Carla: I don’t think Samuel loved Minna, either. I don’t think love was part of the equation for any of them. It seems to be that the dynamic between them was teenage lust; she was only 16, and he wasn’t much older. Also, they were in the middle of nowhere, and he did see her naked down by the river.
I think Samuel was angry at everything–at his father for being so focused on religious observance to the detriment of their survival, at his mother for leaving, at being stuck in the middle of nowhere, at having to be the man in the family, and at Minna for being there, for not being more competent, and for colluding with his father at being totally focused on relatively unimportant issues (such as digging the mikvah instead of focusing on what they needed for survival).
Molly: One thing that I kept thinking about while reading was whether the fact that Max was devoutly religious and Minna was not at all religious was a major factor in why their marriage wasn’t working out (I mean, besides being an arranged marriage based on absolutely nothing). I guess I wonder, does having the same level of religious observance automatically give a relationship a better foundation?
Adina: I think it didn’t really. I think if Minna had even a drop of feeling for Max, she might have tried to meet him halfway on the religion stuff. That seems to be the way it works–or at least, the way we want to think it will work, initially–when it comes to marriages where one partner has a different relationship with religion than the other. Love conquers all, right?? (Ok, wrong, I know, but my point is that if Minna had loved Max, I don’t know if the religion stuff would have mattered as much.)
Jordana: Yes in that it deprives you of a future fertile ground for conflict. But even within same degrees of religious observance, people can hold wildly divergent opinions. That is why there is the joke about the Jewish guy who is found on a deserted island, and he gives a tour to his rescuers.
Rescuers: “What’s that building?”
Jewish guy: “That’s my shul.”
Rescuers (pointing to another building): “What’s THAT building?”
Jewish guy: “That’s the OTHER shul. I wouldn’t go there if you paid me.”
Molly: I could also see at times where Minna might have been jealous of Max, that he has something like prayer to fall back on to get through difficult times. I think if she could fully immerse herself in prayer and faith, she would, at least to make her current situation more bearable, but she’s just not programmed that way, and it’s definitely not something you can fake your way through.
And now for something else: What do you think we’re supposed to make of Minna’s barrenness? Is she actually barren? Or malnourished? Or could it be a psychological thing? Maybe she didn’t want to be on 16 and Pregnant: The Prairie Edition? Do you think she’ll ever want or have children?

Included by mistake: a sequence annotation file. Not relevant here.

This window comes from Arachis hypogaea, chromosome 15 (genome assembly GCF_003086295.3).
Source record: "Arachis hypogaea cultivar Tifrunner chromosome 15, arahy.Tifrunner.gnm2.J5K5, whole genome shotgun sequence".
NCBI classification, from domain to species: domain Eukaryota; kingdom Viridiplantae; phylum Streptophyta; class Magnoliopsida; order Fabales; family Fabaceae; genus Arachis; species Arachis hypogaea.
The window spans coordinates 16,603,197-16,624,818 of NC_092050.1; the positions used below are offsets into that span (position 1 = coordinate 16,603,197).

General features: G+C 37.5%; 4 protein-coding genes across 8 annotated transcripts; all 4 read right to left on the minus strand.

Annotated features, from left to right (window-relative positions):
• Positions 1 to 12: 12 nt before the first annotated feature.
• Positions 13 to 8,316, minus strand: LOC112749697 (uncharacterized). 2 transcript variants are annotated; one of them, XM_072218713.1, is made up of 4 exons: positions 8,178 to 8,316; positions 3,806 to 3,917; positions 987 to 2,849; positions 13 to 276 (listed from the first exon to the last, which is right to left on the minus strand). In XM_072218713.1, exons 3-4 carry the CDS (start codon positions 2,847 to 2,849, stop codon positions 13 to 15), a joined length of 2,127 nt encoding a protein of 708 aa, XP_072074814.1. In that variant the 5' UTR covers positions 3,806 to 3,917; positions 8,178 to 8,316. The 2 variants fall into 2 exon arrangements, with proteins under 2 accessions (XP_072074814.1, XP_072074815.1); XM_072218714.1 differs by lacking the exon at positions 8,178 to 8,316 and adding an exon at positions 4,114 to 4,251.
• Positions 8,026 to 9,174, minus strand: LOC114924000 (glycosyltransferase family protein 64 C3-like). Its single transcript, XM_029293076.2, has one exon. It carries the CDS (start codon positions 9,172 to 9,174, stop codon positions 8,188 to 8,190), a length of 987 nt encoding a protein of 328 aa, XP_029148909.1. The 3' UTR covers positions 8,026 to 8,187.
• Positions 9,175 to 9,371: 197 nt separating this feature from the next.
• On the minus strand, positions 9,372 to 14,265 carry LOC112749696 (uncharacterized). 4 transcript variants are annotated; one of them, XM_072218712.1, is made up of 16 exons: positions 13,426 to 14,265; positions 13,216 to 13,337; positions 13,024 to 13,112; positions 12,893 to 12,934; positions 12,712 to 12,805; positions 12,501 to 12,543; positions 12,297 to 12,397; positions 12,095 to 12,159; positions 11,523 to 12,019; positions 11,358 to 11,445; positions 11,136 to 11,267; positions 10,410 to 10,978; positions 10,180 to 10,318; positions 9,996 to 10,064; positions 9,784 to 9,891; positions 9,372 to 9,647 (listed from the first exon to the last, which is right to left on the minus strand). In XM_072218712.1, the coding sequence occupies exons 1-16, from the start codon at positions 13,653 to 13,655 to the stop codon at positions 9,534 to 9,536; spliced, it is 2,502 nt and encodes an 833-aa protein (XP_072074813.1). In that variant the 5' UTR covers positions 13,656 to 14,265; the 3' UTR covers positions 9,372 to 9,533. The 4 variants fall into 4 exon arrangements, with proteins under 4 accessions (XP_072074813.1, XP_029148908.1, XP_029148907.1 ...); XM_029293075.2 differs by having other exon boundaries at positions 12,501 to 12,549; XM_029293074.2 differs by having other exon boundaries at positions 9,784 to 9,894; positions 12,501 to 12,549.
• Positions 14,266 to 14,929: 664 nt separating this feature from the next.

Adina: I think you’re on to something, Molly. My guess is that she wasn’t truly barren and rather, was completely closed, mentally and physically, to the idea of having a baby. That said, I could see the older Minna eschewing motherhood too– perhaps thinking (correctly!) that she had spent enough of her life sacrificing for others and was ready for some “me” time.
I realize this might seem like a non sequitur but bear with me: my grandmother also came to the United States from Odessa on a boat (years after Minna). And while she did marry for love and happily had children, she also took very good care of herself and loved shoes–because she once suffered through a pogrom where Russian soldiers stole her brand new shoes. My point is, even as a little girl, my grandmother promised herself that when she got to America, she would live a better life, and once she was able, she did. Fancy shoes, nice clothes, a beautiful appearance, always. It wasn’t a matter of confused priorities, rather, it was a vindication of sorts. I imagine that’s the same for minna, when it comes to deciding against having kids.
So what do you guys think? Please leave comments below in response to any of these questions, and then feel free to bring up your own topics of discussion, too! We’ll all be sure to chime in and keep the discussion going for as long as you all want.
**Also, be sure to join us on Twitter tomorrow for our chat with The Little Bride author Anna Solomon (@SolomonAnna) from 12 – 1 p.m. EST. You’ll be able to follow along with the hashtag #kvellerlit and pose any questions to Anna that you like.**